A public information session will be held Wednesday at the Timken Centre to unveil plans for the three potential sites for the city’s new skate park.
However, a T-J reader writes to urge one of those locations be struck from the list. Specifically, Jonas Park, which has been promoted as a skatepark venue dating back to 2003.
It is being touted along with the yet-to-be conceived Joanne Brooks Memorial Park on Inkerman Street and the Timken Centre.
Jim Collard has been a resident for more than 40 years in the Ross and Wellington street part of town that encompasses Jonas, Lydia, Verna and Barnes streets and he and his neighbours contend this quiet residential area of St. Thomas is no place to plonk down a skateboard park.
And, he reminds, back in 2001 Pinafore Park was the go-to location for the city’s first boarder park, a decision endorsed by the council of the day which established a fund of $100,000 to assemble the required bits and pieces.
Two years later, Collard was at city hall with a petition urging council not to move forward with a plan to now locate the ramps and jumps in the Jonas Park neighbourhood.
Collard suggests the evidence is just as relevant today.
Maintenance at the Jonas Park site, about 100 feet away from neighbouring homes, would be a major concern, writes Collard.
“Would this site be cleaned up weekly or nightly? And what about washroom facilities which will have to be large enough to support unknown numbers of people and would require daily attention to cleaning and sanitary care.”
This last point is in relation to a recent comment from Ald. Mark Cosens: “Parents and their skateboarding children could come from as far as 100 miles away. Even from Quebec and the United States to attend invitational skateboarding meets.”
Collard reminds this issue has been on council agendas since 1997 and the city now has the perfect site at the Timken Centre.
“A residential neighbourhood is not the right place for such activities.”
Should make the public open house a lively source of debate on Wednesday.
HERE WE GO AGAIN
A quick perusal of Monday’s council agenda uncovers a letter from St. Thomas poet/artist Gail McNaughton pushing her vision for the hillside below the Jumbo statue.
It’s not the first time she has bent the ear of council with her suggestions for improving the vista as you enter the city from the west end.
In the past, she has been advised by engineering staff the steep slope at that location would require a geotechnical study (at considerable expense to ratepayers) to ensure Jumbo doesn’t go visiting his pachyderm pals in Lynhurst.
Her vision this time around includes a set of tracks and a train going up the hill or perhaps a waterfall.
Both would be a comfort for sure to motorists gingerly passing by below on Talbot as the train climbs above them and water tumbles down.
How ironic this letter appears on the same agenda as a report outlining the added costs associated with stabilizing the Sunset Drive slope.
A valid and necessary undertaking with a price tag in the $1.8 million range.
Surely council has better things to do than re-visiting Jumbo hill.
PAYING YOUR OWN WAY
St. Thomas & District Chamber of Commerce president Bob Hammersley made his pitch to council Monday to have the city serve as one of the principal sponsors for the first St. Thomas-Elgin Business Awards, a new Chamber and Elgin Business Resource Centre event.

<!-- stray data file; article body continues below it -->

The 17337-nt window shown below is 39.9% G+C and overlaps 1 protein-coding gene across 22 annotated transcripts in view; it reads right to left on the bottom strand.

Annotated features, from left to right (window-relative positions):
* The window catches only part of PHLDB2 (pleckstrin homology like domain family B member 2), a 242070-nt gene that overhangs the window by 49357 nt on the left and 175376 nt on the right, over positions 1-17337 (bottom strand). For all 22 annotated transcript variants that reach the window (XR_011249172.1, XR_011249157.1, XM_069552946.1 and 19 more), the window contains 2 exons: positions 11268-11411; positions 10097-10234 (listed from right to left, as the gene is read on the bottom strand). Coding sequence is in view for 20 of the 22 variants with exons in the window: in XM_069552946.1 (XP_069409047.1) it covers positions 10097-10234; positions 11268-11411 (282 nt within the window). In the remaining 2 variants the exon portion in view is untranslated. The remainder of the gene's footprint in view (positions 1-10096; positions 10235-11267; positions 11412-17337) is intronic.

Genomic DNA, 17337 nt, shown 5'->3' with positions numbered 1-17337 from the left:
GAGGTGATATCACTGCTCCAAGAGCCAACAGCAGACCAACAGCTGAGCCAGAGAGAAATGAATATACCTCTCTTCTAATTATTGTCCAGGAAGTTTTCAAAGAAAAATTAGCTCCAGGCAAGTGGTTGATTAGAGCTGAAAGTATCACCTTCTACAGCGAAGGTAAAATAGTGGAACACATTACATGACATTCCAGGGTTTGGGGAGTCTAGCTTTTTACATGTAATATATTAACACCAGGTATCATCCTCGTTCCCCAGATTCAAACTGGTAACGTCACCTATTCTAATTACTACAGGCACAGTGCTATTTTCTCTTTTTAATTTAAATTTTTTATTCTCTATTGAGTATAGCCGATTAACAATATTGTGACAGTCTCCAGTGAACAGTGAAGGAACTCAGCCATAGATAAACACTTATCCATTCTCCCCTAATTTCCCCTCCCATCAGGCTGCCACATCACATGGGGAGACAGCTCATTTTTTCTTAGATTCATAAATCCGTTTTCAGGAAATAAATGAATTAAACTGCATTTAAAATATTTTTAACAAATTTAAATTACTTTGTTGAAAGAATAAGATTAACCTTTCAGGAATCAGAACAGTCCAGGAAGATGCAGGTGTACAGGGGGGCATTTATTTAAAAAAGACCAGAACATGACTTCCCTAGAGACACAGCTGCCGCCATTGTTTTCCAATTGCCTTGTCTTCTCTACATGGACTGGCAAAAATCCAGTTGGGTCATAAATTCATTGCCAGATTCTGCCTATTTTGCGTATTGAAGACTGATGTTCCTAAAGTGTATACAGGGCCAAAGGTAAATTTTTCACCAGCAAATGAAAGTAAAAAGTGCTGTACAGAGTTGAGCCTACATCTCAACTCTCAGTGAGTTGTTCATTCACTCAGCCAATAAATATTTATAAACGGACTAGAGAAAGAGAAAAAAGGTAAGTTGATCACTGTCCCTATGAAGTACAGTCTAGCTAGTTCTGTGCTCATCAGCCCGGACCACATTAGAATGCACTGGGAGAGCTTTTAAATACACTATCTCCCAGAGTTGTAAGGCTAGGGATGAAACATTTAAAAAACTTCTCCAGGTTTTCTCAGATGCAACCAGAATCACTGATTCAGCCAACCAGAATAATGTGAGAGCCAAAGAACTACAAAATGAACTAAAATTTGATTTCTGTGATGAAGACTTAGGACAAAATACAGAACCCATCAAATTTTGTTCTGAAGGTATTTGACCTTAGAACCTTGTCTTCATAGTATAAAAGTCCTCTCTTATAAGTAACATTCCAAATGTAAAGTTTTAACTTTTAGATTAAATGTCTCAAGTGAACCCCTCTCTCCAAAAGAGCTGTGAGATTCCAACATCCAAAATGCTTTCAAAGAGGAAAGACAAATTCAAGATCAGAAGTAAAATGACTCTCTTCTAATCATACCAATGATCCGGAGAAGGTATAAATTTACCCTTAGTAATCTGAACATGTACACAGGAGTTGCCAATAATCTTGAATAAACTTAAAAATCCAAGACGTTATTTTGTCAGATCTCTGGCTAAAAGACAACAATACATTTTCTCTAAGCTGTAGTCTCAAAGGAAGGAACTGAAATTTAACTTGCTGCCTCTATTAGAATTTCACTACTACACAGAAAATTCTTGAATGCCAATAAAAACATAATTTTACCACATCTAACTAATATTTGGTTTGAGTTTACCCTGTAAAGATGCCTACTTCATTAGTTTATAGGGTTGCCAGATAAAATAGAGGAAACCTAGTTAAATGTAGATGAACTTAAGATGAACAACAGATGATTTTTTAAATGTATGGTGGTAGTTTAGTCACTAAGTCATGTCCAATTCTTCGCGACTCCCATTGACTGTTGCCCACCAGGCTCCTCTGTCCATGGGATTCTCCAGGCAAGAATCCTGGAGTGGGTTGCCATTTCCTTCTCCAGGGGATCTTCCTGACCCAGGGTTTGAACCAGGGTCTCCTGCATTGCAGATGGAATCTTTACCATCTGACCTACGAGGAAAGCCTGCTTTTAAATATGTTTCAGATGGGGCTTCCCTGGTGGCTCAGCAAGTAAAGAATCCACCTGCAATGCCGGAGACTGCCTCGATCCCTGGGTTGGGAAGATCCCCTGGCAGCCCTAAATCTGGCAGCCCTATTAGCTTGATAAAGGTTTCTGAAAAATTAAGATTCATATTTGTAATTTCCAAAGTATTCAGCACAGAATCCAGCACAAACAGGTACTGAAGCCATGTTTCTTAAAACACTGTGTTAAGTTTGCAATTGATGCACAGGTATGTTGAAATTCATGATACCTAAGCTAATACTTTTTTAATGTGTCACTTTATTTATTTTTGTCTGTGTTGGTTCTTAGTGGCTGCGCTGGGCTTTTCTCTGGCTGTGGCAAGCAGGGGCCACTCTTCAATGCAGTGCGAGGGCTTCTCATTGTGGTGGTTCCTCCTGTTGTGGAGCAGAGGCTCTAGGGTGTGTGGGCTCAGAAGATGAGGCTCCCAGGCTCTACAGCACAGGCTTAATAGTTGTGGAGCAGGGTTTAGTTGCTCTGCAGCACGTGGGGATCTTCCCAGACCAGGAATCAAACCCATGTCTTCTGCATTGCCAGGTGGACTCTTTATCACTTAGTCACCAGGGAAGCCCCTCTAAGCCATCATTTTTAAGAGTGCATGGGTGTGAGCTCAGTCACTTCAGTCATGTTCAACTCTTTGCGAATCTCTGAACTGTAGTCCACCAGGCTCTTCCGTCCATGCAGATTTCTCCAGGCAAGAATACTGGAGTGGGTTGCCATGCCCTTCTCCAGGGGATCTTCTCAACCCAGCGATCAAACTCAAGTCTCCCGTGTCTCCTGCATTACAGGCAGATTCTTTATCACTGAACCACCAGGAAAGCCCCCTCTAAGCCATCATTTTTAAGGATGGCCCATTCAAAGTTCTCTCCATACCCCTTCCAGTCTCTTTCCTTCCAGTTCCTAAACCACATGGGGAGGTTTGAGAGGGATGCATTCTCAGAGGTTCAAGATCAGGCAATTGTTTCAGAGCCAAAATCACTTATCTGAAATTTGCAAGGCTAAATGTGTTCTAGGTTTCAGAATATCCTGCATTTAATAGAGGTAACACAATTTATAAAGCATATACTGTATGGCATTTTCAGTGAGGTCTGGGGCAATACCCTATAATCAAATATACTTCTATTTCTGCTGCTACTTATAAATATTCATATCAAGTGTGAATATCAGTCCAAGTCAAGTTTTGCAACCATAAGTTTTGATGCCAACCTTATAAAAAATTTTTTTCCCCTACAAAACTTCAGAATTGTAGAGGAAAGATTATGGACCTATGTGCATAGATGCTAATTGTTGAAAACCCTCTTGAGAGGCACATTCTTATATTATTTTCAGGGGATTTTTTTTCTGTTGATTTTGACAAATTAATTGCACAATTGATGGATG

Hammersley would like the city to support the awards presentation to the tune of $5,000, prompting Ald. Gord Campbell to argue, “We’ve just passed on to the treasury department 50 or 60,000 dollars worth of grant requests under petitions and communications and I think at some point we’re going to have to make it known that the ratepayer can only afford so many in the grant requests and I can’t support another $5,000.”
The request from Hammersley and Campbell’s honest response prompted St. Thomas entrepreneur Bob McCaig to weigh in with this observation.
“I read with horror, alarm and eventually laughter of the request by the St. Thomas Chamber of Commerce for a $5,000 grant to support free enterprise – What a farcical joke! – Our local business organization running to our municipal government asking for a handout,” writes McCaig.
He continues, “Next month the Chamber could perhaps strike a committee to complain about municipal taxes and the same people could be pressed to service to carry their complaint to city hall. Thanks to Ald. Gord Campbell who did not equivocate for even a moment – ” No, I can’t support it.”
It should be noted, Messrs. McCaig and Campbell have previously vented their frustration with each other in this corner, so this closing remark from the former almost seems out of context.
“Congratulations Gord, we’re virtually never on the same side but at least as a labour supporter you can easily recognize when business should pay its own way. I trust he will be joined by council on this and most all other grant requests.”
What warrants further investigation is the response to Ald. Cosens’ suggestion the ceremony be funded through the city’s Economic Development Corporation.
Can’t do that, warned Mayor Heather Jackson, seems the EDC is strapped and a $5,000 grant couldn’t come from that direction.
What’s that all about?
QUOTE OF THE WEEK
“Their objective . . . was to make sure the Elgin Military Museum did not get the Ojibwa. They basically screwed the Elgin Military Museum.”
Project Ojibwa coordinator Dan McNeil doesn’t mince his words in accusing Department of National Defence bureaucrats of costing the museum $1.5 million in federal funding.
City Scope appears Saturday in the Times-Journal. Questions and comments may be emailed to email@example.com.Follow @ianscityscope